So a cool paper came out a while back about using plots when attempting to construct stories as a mode of communicating in Earth Science. I cannot, as always, emphasise my frustration when someone writes an article that’s supposed to be broadly educational, and sticks it behind a paywall. In this case, it might have reached the target audience of practising institutionalised Earth scientists (hello), but not the many who aren’t fortunate to have a subscription.
Jon began university life as a geologist, following this with a treacherous leap into the life sciences with a course in biodiversity and taxonomy. Now undertaking a PhD in tetrapod biodiversity and extinction at Imperial College London, there was a brief interlude were Jon was sucked into the world of science policy and communication. He blogs at http://blogs.egu.eu/palaeoblog/, tweets as Protohedgehog and co-runs an [infamous, probably] podcast series called Palaeocast. Jon can usually be found procrastinating in pubs, trying to exchange bad science, usually about dinosaurs, in exchange for food and beer.
Tell us a bit about you and your social media project
I’m currently a PhD student at Imperial College London, investigating the biodiversity patterns of tetrapods (anything with four limbs/wings/flippers) about 145 million years ago to see what we can figure out in a macroevolutionary sense, and whether we can find a ‘hidden’ mass extinction in the fossil record. I commit some of my time to 3 major social media platforms: blogging, tweeting, and podcasting, with a bit of Facebook, LinkedIn, Google+ and others on the side. These activities are less of a project, per se, and more just stuff I do in parallel, and often with overlap, with my PhD research.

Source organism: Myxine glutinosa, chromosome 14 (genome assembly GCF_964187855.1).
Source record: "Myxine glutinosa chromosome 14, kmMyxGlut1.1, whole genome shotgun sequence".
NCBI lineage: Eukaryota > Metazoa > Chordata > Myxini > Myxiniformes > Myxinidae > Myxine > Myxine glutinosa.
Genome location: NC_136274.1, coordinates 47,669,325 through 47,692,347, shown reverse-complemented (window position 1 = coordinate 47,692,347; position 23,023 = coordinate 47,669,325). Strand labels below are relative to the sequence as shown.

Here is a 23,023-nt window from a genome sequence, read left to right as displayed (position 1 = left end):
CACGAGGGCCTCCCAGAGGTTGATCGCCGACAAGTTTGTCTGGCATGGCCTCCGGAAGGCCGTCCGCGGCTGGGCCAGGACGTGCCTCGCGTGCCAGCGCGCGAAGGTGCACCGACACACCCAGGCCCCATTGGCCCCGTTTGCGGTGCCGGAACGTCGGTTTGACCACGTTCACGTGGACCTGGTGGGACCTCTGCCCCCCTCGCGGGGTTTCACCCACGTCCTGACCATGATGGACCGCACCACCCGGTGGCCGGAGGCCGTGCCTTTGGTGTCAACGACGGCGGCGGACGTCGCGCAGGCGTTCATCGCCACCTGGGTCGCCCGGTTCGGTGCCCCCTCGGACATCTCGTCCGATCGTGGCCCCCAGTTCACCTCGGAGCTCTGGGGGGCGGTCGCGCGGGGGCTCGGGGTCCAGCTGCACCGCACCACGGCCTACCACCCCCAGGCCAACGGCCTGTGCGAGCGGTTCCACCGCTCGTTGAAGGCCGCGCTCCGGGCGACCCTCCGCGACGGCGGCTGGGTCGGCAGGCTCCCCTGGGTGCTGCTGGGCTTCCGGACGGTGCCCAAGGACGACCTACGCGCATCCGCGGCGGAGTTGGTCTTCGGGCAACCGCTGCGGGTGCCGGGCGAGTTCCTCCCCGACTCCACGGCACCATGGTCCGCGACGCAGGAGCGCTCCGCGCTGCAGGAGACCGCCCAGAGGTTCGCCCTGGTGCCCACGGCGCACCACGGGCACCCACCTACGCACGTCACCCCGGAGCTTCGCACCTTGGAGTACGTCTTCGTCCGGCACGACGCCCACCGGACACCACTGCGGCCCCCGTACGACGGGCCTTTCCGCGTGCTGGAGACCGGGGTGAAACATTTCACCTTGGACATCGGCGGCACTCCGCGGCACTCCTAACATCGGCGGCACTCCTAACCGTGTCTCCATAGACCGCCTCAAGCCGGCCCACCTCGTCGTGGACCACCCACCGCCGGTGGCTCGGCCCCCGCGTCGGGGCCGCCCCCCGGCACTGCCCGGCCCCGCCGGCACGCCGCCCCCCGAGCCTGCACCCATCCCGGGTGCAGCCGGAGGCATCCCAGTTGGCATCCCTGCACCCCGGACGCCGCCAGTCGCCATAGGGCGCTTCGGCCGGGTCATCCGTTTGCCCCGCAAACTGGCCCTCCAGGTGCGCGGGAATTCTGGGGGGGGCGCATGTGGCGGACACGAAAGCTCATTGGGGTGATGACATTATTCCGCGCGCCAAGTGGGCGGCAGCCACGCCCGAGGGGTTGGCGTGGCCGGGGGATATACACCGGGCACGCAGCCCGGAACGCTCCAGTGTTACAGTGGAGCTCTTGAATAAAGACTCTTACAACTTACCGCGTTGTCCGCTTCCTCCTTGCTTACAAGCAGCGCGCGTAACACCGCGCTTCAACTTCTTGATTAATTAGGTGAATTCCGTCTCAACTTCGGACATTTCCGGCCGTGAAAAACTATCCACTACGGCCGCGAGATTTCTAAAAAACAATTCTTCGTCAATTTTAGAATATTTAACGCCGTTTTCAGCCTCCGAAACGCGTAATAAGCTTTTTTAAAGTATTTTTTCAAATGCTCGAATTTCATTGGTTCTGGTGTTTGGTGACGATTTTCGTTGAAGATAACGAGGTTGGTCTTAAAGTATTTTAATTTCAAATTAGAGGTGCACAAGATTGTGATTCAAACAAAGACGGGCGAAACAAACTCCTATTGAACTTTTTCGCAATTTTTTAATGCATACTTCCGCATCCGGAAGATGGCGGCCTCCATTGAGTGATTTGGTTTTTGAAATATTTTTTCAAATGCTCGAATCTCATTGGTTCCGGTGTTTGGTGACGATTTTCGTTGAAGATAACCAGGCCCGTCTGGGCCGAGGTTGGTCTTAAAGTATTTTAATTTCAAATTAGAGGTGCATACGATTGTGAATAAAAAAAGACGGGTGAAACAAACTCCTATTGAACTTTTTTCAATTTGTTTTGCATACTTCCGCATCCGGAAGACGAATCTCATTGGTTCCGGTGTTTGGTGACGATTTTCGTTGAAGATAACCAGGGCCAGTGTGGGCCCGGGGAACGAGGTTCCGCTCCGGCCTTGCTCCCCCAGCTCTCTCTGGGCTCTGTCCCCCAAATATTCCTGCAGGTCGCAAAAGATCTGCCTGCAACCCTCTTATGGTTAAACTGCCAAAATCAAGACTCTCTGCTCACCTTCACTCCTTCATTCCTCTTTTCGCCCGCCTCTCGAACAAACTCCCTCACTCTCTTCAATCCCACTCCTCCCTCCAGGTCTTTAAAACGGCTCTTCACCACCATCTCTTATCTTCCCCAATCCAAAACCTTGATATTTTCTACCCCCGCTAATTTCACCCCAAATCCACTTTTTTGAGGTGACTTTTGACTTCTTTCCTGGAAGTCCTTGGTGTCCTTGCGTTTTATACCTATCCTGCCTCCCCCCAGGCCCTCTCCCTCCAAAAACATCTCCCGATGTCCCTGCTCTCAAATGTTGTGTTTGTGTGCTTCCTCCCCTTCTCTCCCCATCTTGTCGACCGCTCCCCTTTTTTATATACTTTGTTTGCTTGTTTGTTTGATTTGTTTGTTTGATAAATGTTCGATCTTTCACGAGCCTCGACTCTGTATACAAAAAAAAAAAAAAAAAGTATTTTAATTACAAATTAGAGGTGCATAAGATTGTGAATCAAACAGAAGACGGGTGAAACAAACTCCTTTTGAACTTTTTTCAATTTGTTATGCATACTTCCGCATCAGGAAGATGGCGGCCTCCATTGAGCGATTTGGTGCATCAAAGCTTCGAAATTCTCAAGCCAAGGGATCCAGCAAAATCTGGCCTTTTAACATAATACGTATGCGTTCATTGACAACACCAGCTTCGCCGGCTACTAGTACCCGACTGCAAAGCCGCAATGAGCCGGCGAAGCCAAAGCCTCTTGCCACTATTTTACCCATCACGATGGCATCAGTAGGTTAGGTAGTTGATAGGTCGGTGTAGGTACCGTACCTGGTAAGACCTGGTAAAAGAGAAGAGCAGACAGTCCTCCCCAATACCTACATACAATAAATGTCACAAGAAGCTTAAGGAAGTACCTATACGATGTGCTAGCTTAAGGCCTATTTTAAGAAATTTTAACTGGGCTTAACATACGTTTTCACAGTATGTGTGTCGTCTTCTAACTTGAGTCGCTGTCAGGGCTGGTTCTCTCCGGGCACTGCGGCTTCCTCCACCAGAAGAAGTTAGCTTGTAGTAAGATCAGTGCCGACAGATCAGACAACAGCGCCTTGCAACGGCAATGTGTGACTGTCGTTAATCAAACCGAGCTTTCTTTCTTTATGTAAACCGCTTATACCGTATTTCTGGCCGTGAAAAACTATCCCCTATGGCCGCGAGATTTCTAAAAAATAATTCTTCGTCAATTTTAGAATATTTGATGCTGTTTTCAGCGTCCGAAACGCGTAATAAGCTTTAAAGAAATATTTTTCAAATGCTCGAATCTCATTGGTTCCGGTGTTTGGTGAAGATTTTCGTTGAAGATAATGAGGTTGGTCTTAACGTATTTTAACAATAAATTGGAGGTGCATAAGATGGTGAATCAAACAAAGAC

I recently wrote a small series about how geoscientists can become more effective communicators of scientific knowledge to the general public, and the pitfalls and issues associated with this. The overall strategy revolved around using the right type of language, along with a context and narrative to create relevant stories, but above all this, to just go out there and do it! That’s exactly what Imran Rahman has done, except he’s gone a huge step further taken palaeontology and science communication into the digital age!
In a new paper, Imran, along with two others, demonstrates the value of using ‘virtual fossils’ as a tool for science communication, I guess specifically to palaeontology, but there’s no reason why other fields cannot adopt (or already have done) similar methods. The use of digital palaeontology has been ongoing for quite a while now within the scientific community, with virtual reconstructions ranging from hadrosaur skulls using CT-scanning (computed tomography – the same process they use to peer inside you in hosptials) to early molluscs and arthropods using a process known as serial grinding. As such, it is pervasive throughout palaeontology, but has never really taken flight and been introduced to the public as an engagement resource.
Throughout this series, I have highlighted the pitfalls and issues associated with effective communication of scientific knowledge to and with the public. This has largely been fueled by a recent paper highlighting these points as stepping stones and hurdles which scientists face and can develop upon to create strategies for becoming better at public communication. However, I’ve yet to offer any kind of solution.
Yesterday, I wrote briefly about the way in which geoscientists can use different plots to help them reconstruct scientific information into a digestible narrative format, taking on the style of a refashioned ‘story’. Continuing to draw upon the analysis by Iain Stewart and Ted Nield, this post will focus on how developing a narrative and particular language can help researchers to ‘talk geoscience’ in a more engaging manner.
To reiterate the actual issue, I’m going to steal a quote from the Stewart and Nield paper citing the geoscientist and science writer Rex Buchanan (it’s like he was made to be a geoscientist with a name like that..):
“We do a mediocre job of helping adults to learn about and appreciate science. Many of the science stories that I read in newspapers or try to watch on television aren’t very engaging. Some are too long, and many seem irrelevant. Popular science often seems like castor oil – some we should take because it’s good for us, not because we want too” (2005)